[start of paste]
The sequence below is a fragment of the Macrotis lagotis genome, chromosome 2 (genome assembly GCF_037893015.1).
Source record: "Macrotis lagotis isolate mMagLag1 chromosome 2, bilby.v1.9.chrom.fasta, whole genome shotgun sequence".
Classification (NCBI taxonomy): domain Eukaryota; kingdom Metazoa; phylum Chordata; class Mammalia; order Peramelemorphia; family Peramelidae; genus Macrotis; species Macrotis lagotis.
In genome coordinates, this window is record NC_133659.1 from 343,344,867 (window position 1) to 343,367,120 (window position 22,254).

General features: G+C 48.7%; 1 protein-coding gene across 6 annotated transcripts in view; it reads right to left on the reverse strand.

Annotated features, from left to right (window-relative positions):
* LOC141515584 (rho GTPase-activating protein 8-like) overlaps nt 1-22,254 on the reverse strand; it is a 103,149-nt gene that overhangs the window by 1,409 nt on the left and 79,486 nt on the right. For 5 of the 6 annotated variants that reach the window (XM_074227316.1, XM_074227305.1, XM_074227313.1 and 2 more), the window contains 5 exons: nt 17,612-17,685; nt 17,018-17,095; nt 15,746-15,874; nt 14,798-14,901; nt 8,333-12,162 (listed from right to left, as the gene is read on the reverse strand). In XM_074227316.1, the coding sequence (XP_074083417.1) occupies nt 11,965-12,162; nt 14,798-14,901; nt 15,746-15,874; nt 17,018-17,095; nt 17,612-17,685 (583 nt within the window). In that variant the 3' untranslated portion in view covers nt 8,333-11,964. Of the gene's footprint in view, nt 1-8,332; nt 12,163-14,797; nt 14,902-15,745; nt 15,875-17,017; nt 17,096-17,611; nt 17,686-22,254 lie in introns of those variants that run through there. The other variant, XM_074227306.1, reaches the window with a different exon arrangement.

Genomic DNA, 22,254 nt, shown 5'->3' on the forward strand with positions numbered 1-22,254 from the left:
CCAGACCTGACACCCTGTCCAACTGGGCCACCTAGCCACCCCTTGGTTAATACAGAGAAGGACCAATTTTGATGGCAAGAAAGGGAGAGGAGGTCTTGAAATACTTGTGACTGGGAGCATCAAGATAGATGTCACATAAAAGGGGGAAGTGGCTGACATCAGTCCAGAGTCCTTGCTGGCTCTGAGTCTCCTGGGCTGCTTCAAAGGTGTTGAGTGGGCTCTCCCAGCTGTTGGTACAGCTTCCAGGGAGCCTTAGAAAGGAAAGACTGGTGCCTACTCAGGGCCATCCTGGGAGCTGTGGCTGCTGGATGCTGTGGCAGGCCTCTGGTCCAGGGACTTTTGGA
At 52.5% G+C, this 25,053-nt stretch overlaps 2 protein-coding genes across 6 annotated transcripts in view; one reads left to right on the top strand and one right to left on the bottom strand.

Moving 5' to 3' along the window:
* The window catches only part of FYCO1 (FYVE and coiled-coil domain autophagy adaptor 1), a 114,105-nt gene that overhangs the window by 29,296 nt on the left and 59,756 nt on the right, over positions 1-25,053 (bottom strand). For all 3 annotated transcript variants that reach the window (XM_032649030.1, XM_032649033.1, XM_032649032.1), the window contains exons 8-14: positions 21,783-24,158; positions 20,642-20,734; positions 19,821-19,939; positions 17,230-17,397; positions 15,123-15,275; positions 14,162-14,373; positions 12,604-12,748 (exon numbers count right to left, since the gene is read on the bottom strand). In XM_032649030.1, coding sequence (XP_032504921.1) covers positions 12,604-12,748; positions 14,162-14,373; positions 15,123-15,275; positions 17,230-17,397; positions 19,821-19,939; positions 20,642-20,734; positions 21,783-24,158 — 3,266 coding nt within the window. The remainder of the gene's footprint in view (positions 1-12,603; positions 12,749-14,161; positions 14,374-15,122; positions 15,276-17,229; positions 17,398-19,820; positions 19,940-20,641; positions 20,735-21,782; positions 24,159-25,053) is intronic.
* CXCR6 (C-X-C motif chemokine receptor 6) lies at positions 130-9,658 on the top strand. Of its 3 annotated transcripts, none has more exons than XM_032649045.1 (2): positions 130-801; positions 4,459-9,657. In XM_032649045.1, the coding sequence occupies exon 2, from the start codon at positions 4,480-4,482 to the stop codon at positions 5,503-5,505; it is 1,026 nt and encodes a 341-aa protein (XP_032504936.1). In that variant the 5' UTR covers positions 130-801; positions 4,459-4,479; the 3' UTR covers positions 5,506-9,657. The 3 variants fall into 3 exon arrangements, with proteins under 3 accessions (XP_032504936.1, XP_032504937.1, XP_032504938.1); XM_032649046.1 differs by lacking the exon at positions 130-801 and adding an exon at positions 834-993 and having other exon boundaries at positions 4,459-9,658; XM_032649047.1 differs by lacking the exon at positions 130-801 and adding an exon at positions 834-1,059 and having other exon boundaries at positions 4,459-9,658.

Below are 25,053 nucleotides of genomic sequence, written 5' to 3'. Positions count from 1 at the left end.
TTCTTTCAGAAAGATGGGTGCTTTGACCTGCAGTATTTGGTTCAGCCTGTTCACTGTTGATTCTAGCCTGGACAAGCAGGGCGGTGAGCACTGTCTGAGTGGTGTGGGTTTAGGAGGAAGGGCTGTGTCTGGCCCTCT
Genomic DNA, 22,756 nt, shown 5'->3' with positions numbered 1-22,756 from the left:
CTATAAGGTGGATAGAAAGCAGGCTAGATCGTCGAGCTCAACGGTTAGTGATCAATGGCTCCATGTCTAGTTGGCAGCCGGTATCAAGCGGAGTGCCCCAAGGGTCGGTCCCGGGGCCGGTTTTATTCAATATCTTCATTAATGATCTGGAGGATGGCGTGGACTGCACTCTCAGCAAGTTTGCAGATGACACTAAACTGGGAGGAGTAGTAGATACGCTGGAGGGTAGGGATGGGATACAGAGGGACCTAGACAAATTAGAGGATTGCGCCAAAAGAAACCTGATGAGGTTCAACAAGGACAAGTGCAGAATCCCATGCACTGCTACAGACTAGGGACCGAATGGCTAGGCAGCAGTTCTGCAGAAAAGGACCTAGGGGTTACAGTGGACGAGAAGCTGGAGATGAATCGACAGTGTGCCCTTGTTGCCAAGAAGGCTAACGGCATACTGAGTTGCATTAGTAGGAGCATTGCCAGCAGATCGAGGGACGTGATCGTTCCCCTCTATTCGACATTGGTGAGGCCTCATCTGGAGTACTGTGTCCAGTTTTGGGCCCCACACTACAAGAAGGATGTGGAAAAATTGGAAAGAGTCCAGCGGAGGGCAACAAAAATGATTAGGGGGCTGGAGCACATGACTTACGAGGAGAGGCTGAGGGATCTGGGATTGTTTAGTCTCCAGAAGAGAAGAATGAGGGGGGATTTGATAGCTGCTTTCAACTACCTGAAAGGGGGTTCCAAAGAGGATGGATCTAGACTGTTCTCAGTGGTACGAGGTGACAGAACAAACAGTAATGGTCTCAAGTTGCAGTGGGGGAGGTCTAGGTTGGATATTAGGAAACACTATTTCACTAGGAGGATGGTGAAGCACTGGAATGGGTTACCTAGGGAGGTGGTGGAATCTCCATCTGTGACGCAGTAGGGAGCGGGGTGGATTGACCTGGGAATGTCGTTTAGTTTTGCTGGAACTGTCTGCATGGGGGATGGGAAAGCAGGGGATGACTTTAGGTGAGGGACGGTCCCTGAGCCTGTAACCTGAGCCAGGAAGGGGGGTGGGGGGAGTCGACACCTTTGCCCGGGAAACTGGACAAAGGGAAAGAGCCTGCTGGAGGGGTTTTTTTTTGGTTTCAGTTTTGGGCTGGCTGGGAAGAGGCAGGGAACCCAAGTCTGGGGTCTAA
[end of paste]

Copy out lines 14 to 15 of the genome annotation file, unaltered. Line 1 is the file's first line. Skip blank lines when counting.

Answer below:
Below are 25,053 nucleotides of genomic sequence, written 5' to 3'. Positions count from 1 at the left end.
TTCTTTCAGAAAGATGGGTGCTTTGACCTGCAGTATTTGGTTCAGCCTGTTCACTGTTGATTCTAGCCTGGACAAGCAGGGCGGTGAGCACTGTCTGAGTGGTGTGGGTTTAGGAGGAAGGGCTGTGTCTGGCCCTCT